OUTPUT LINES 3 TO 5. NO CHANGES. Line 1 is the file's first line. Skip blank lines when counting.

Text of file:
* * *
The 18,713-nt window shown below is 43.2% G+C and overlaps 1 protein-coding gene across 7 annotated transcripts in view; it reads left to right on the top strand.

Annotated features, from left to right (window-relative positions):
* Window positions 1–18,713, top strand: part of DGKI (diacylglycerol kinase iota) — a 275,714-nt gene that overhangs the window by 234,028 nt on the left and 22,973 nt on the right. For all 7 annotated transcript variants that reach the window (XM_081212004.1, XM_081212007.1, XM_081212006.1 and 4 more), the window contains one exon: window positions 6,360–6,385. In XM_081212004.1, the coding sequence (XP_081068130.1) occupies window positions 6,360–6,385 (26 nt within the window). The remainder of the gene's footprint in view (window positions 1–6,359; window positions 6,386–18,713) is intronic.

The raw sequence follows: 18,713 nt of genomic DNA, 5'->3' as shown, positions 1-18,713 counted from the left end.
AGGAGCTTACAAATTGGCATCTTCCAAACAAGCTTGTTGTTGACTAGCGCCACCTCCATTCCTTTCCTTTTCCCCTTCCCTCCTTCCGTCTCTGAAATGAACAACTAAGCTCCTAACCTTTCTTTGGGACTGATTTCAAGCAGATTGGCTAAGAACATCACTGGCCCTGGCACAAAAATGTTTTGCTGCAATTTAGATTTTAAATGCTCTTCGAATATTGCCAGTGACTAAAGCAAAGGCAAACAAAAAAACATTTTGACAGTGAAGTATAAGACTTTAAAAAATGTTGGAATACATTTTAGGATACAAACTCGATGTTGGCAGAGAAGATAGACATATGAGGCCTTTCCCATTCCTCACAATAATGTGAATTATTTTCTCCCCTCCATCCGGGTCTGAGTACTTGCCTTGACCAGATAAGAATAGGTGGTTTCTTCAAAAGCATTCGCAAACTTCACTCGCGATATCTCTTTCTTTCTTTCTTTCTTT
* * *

* Window positions 1–18,713, top strand: part of DGKI (diacylglycerol kinase iota) — a 275,714-nt gene that overhangs the window by 234,028 nt on the left and 22,973 nt on the right. For all 7 annotated transcript variants that reach the window (XM_081212004.1, XM_081212007.1, XM_081212006.1 and 4 more), the window contains one exon: window positions 6,360–6,385. In XM_081212004.1, the coding sequence (XP_081068130.1) occupies window positions 6,360–6,385 (26 nt within the window). The remainder of the gene's footprint in view (window positions 1–6,359; window positions 6,386–18,713) is intronic.

The raw sequence follows: 18,713 nt of genomic DNA, 5'->3' as shown, positions 1-18,713 counted from the left end.
AGGAGCTTACAAATTGGCATCTTCCAAACAAGCTTGTTGTTGACTAGCGCCACCTCCATTCCTTTCCTTTTCCCCTTCCCTCCTTCCGTCTCTGAAATGAACAACTAAGCTCCTAACCTTTCTTTGGGACTGATTTCAAGCAGATTGGCTAAGAACATCACTGGCCCTGGCACAAAAATGTTTTGCTGCAATTTAGATTTTAAATGCTCTTCGAATATTGCCAGTGACTAAAGCAAAGGCAAACAAAAAAACATTTTGACAGTGAAGTATAAGACTTTAAAAAATGTTGGAATACATTTTAGGATACAAACTCGATGTTGGCAGAGAAGATAGACATATGAGGCCTTTCCCATTCCTCACAATAATGTGAATTATTTTCTCCCCTCCATCCGGGTCTGAGTACTTGCCTTGACCAGATAAGAATAGGTGGTTTCTTCAAAAGCATTCGCAAACTTCACTCGCGATATCTCTTTCTTTCTTTCTTTCTTT